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Eco­nomic devel­op­ment claims are bo­gus —

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Province, city to ac­cel­er­ate cap­i­tal plans as part of pro­posed IKEA site.

Win­nipeg’s cap­i­tal plans, how­ever, did not call for the $ 26.5 mil­lion worth of work that was even­tu­ally con­ducted. The spe­cific work con­ducted by IKEA and Fair­weather, which in­cluded new traf­fic sig­nals and turn­ing lanes to ac­com­mo­date fu­ture shop­pers, did not ap­pear in the city’s cap­i­tal- bud­get forecast, the city’s long- term trans­porta­tion plan or even in Plan Win­nipeg, the city’s old long- term plan­ning frame­work.

The po­lit­i­cal claim about speed­ing up nonex­is­tent plans was made sim­ply to avoid the ap­pear­ance of look­ing like both gov­ern­ments were dol­ing out straight­for­ward devel­op­ment sub­si­dies. Katz’s of­fice, to its credit, con­ceded as much when asked to demon­strate which ex­ist­ing city plan called for wi­den­ing Ke­nas­ton to 12 lanes near a fu­ture IKEA store.

Doer’s staff, how­ever, in­sisted vague Plan Win­nipeg lan­guage about eco­nomic- devel­op­ment in­cen­tives jus­ti­fied the po­lit­i­cal claim, even though the ac­tual por­tion of Route 90 listed as the first pri­or­ity for wi­den­ing ac­tu­ally lies be­tween Tay­lor Av­enue in River Heights and Ness Av­enue in St. James.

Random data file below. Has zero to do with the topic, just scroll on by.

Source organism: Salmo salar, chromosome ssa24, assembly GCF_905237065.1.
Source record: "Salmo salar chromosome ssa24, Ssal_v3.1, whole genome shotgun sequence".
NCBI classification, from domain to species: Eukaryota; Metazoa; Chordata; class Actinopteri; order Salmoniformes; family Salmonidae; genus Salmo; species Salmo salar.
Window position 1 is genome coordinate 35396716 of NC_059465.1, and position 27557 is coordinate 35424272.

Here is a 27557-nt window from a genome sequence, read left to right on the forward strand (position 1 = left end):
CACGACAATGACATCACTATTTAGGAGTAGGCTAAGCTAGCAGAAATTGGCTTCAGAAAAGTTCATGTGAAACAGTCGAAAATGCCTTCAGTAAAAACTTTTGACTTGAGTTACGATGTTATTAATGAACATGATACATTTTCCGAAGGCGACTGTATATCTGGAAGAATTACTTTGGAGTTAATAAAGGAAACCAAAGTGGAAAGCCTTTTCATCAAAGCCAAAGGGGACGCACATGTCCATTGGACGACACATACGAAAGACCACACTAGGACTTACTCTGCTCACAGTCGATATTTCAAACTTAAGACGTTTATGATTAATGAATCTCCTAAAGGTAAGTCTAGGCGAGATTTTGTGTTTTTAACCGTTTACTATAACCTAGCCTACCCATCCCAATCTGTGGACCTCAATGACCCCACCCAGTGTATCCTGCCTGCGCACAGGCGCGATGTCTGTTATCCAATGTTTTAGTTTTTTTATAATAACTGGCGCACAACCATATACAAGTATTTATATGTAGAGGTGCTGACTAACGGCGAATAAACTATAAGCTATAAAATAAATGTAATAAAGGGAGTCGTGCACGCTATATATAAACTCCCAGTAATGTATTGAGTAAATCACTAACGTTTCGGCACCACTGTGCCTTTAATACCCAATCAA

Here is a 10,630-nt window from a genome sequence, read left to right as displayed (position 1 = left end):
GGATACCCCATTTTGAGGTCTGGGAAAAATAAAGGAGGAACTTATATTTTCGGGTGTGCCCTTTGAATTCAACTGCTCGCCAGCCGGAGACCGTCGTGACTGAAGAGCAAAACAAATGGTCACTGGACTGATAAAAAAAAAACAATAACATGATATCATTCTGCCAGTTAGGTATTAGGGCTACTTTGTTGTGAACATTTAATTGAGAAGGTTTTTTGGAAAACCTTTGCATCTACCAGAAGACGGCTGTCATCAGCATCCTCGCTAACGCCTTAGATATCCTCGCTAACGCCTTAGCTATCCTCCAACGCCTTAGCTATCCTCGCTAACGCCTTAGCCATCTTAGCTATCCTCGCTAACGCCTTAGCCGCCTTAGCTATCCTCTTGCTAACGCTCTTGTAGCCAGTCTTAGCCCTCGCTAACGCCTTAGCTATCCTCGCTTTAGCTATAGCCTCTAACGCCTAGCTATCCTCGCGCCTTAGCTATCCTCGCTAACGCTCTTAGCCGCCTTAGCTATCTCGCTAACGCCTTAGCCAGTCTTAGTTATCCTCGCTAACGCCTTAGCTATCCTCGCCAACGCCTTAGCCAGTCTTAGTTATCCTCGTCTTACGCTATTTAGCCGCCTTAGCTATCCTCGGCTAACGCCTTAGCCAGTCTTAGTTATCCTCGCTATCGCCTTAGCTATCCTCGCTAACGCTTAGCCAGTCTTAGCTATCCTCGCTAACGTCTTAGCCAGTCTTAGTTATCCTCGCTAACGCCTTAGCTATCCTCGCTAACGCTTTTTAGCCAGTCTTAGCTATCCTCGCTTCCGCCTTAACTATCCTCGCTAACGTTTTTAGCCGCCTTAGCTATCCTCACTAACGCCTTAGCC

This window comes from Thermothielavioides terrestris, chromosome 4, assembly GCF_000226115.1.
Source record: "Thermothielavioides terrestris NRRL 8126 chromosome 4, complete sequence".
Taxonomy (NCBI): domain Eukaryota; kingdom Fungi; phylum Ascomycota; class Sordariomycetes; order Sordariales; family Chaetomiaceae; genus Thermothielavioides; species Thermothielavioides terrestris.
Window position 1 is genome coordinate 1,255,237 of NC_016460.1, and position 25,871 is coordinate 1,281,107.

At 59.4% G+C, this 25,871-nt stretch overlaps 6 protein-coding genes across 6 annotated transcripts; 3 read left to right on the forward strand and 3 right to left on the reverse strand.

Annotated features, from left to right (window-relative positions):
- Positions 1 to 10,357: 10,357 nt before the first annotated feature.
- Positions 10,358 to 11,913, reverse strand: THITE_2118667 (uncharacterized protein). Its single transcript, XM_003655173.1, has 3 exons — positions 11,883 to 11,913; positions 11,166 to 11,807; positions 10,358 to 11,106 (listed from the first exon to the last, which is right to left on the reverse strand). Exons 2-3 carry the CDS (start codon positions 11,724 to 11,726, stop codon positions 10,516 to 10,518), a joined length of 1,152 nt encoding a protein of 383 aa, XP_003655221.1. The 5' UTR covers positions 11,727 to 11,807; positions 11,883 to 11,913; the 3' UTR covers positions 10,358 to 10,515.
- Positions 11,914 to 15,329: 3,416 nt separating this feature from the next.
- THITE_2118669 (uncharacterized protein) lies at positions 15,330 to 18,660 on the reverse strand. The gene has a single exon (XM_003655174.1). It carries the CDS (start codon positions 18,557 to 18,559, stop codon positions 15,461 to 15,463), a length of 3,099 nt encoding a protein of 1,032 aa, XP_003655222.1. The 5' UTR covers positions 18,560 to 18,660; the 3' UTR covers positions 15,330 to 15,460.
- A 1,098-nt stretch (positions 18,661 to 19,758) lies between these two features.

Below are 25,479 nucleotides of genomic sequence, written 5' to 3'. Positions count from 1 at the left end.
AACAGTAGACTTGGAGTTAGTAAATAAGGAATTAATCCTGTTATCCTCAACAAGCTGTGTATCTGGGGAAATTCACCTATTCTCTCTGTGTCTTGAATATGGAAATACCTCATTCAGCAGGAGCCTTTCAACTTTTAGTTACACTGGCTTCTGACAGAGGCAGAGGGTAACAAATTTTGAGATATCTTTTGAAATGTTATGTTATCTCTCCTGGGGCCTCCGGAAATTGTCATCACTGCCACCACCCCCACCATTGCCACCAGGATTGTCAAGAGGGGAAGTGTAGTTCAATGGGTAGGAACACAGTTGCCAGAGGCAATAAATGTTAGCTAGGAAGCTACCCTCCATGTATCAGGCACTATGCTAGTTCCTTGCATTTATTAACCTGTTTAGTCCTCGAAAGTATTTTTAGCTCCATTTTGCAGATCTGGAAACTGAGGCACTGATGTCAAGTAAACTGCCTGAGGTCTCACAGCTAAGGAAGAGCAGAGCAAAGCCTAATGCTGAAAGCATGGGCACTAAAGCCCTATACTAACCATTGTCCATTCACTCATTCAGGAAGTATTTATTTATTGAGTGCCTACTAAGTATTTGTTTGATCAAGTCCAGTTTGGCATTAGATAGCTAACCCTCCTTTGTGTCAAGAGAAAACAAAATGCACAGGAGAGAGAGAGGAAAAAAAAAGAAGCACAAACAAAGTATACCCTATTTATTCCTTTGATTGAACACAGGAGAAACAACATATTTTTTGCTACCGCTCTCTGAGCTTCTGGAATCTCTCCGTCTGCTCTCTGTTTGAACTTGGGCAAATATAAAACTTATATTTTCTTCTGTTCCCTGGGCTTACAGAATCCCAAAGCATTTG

To be fair to Katz and Doer, they didn’t have to make any ridicu­lous claim. Given the en­thu­si­asm about an IKEA store in Win­nipeg, they could have called a spade and spade and suf­fered no po­lit­i­cal fall­out for even­tu­ally agree­ing to pay back $ 22 mil­lion of the $ 26.5- mil­lion in­fra­struc­ture tab.

By pan­der­ing to shop­pers, who make up a large com­po­nent of the elec­torate, Katz and Doer could do lit­tle po­lit­i­cal wrong. Spend­ing money to bring IKEA to Win­nipeg was deemed to be such a pop­u­lar move, Katz high­lighted the IKEA devel­op­ment dur­ing the 2010 civic elec­tion cam­paign as his main eco­nomic- devel­op­ment achieve­ment and con­tin­ues to do so. The NDP government, now led by Pre­mier Greg Selinger, gave IKEA prom­i­nent play dur­ing last week’s throne speech.

On Wed­nes­day, city coun­cil’s ex­ec­u­tive pol­icy com­mit­tee will meet 45 min­utes later than usual to al­low Katz and other of­fi­cials time to at­tend the IKEA open­ing. The city is clearly proud of its role in stim­u­lat­ing the Tuxedo Yards re­de­vel­op­ment, which will in­clude not just an IKEA, but other big- box stores and a mall called Sea­sons of Tuxedo.

The be­lief at city hall is the sub­sidy is a good deal, as the devel­op­ment will gen­er­ate new prop­erty taxes. That opin­ion is based on the as­sump­tion there will be no drop in prop­erty- tax rev­enue or busi­ness taxes any­where else in Win­nipeg as a re­sult of the IKEA- led devel­op­ment. That is pos­si­ble but hardly cer­tain, as it would be fool­ish to as­sume con­sumers will not change any shop­ping habits af­ter IKEA and other nearby stores open.

As un­cer­tain as IKEA’s ef­fects on the re­tail mar­ket may be, a sub­sidy for a fur­ni­ture store does not rep­re­sent a sound eco­nomic- devel­op­ment strat­egy. The next time a de­vel­oper con­sid­ers build­ing re­tail in Win­nipeg, will the city and province be just as will­ing to pony up for the in­fra­struc­ture costs? Nor­mally, it’s up to de­vel­op­ers to pay for the new roads, sew­ers and wa­ter­mains.

Like it or not, the IKEA sub­sidy sets a prece­dent for re­tail- district devel­op­ment. The po­lit­i­cal math would

BART­LEY KIVES bart­ley. [email protected] freep­ress. mb. ca

By James Jewell

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